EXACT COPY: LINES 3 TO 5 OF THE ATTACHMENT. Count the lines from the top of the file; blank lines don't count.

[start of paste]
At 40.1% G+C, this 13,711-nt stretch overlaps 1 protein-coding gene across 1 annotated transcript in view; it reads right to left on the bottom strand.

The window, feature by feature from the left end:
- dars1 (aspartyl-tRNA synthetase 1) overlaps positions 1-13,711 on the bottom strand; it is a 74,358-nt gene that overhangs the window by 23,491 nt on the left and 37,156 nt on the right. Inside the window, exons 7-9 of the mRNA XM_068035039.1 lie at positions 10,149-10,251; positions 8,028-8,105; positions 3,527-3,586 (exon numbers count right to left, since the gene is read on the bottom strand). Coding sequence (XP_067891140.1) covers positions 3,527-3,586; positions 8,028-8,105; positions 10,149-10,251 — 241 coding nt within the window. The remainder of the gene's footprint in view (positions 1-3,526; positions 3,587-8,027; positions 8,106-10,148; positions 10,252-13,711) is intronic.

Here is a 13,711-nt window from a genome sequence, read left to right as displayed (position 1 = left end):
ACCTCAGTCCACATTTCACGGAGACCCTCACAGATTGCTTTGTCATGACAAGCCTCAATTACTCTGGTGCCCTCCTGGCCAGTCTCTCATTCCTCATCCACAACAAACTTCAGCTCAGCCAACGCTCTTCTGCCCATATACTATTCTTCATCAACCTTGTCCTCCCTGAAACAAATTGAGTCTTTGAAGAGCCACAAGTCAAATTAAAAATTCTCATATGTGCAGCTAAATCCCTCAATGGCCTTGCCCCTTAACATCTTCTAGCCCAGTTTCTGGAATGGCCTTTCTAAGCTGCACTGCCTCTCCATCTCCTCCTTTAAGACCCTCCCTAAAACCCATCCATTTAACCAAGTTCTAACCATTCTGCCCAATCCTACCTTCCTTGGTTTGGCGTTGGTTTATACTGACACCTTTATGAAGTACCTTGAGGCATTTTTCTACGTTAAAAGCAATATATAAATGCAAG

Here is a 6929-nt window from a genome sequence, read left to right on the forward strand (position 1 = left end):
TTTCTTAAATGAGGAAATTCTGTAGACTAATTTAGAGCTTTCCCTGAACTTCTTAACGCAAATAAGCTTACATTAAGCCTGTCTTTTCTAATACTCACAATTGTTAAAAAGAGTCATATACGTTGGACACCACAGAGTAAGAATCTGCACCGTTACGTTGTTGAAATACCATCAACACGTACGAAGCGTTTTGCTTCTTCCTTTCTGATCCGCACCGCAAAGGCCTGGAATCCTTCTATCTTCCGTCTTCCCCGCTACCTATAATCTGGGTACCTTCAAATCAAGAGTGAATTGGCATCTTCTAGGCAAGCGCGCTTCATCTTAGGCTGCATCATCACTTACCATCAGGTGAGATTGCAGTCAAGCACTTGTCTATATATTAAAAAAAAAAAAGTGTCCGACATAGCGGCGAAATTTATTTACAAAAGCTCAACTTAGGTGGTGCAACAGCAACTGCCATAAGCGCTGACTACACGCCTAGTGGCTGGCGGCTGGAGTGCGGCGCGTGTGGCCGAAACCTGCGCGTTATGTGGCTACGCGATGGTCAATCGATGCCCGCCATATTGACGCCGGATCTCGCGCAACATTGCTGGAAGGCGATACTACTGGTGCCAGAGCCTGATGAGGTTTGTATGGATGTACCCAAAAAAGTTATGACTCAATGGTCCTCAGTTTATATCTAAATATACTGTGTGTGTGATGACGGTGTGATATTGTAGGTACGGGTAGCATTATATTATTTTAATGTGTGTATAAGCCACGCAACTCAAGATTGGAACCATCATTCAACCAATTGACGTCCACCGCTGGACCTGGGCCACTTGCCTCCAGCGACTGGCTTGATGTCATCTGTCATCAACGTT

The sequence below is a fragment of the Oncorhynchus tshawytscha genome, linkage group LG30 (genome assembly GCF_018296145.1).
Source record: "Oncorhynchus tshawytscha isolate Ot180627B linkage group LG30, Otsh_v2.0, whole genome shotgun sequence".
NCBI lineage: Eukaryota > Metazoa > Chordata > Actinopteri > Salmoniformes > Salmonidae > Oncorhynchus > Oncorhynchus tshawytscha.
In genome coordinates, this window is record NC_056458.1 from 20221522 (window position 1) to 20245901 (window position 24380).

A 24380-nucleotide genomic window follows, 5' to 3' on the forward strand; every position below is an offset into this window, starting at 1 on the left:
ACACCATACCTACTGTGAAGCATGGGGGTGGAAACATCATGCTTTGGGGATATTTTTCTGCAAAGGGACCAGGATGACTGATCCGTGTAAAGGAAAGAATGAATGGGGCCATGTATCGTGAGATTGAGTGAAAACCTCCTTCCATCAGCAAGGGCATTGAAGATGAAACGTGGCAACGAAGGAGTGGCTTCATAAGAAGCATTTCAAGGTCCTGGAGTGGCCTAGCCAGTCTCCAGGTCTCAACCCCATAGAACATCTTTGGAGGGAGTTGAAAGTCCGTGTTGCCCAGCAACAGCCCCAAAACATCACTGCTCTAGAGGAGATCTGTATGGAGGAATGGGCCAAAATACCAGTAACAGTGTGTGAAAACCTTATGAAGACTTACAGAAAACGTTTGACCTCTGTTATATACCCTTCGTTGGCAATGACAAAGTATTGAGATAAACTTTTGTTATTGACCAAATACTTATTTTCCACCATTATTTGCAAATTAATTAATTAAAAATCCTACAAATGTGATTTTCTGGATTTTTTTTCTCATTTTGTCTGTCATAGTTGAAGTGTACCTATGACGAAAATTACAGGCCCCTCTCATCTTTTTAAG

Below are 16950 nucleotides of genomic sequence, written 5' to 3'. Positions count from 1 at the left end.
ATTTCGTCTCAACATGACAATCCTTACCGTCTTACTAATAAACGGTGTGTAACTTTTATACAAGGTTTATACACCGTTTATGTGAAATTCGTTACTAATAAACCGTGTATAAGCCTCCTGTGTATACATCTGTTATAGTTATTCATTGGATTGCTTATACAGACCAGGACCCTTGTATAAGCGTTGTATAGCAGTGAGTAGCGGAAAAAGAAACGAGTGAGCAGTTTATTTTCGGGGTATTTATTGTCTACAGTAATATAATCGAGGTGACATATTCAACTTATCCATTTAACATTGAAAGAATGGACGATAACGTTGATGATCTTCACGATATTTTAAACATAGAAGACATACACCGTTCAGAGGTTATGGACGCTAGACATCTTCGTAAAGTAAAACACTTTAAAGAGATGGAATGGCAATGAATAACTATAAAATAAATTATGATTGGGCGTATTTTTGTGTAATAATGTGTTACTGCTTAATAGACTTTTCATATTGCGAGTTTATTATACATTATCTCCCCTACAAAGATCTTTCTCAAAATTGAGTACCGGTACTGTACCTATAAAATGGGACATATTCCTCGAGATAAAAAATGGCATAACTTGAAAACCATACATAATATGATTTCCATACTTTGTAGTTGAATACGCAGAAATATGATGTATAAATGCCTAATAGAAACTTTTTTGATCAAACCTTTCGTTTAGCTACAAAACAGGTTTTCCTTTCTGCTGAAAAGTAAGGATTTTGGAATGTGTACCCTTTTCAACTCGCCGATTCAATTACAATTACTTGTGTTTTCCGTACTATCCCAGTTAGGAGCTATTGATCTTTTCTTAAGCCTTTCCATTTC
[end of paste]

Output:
- dars1 (aspartyl-tRNA synthetase 1) overlaps positions 1-13,711 on the bottom strand; it is a 74,358-nt gene that overhangs the window by 23,491 nt on the left and 37,156 nt on the right. Inside the window, exons 7-9 of the mRNA XM_068035039.1 lie at positions 10,149-10,251; positions 8,028-8,105; positions 3,527-3,586 (exon numbers count right to left, since the gene is read on the bottom strand). Coding sequence (XP_067891140.1) covers positions 3,527-3,586; positions 8,028-8,105; positions 10,149-10,251 — 241 coding nt within the window. The remainder of the gene's footprint in view (positions 1-3,526; positions 3,587-8,027; positions 8,106-10,148; positions 10,252-13,711) is intronic.

Here is a 13,711-nt window from a genome sequence, read left to right as displayed (position 1 = left end):
ACCTCAGTCCACATTTCACGGAGACCCTCACAGATTGCTTTGTCATGACAAGCCTCAATTACTCTGGTGCCCTCCTGGCCAGTCTCTCATTCCTCATCCACAACAAACTTCAGCTCAGCCAACGCTCTTCTGCCCATATACTATTCTTCATCAACCTTGTCCTCCCTGAAACAAATTGAGTCTTTGAAGAGCCACAAGTCAAATTAAAAATTCTCATATGTGCAGCTAAATCCCTCAATGGCCTTGCCCCTTAACATCTTCTAGCCCAGTTTCTGGAATGGCCTTTCTAAGCTGCACTGCCTCTCCATCTCCTCCTTTAAGACCCTCCCTAAAACCCATCCATTTAACCAAGTTCTAACCATTCTGCCCAATCCTACCTTCCTTGGTTTGGCGTTGGTTTATACTGACACCTTTATGAAGTACCTTGAGGCATTTTTCTACGTTAAAAGCAATATATAAATGCAAG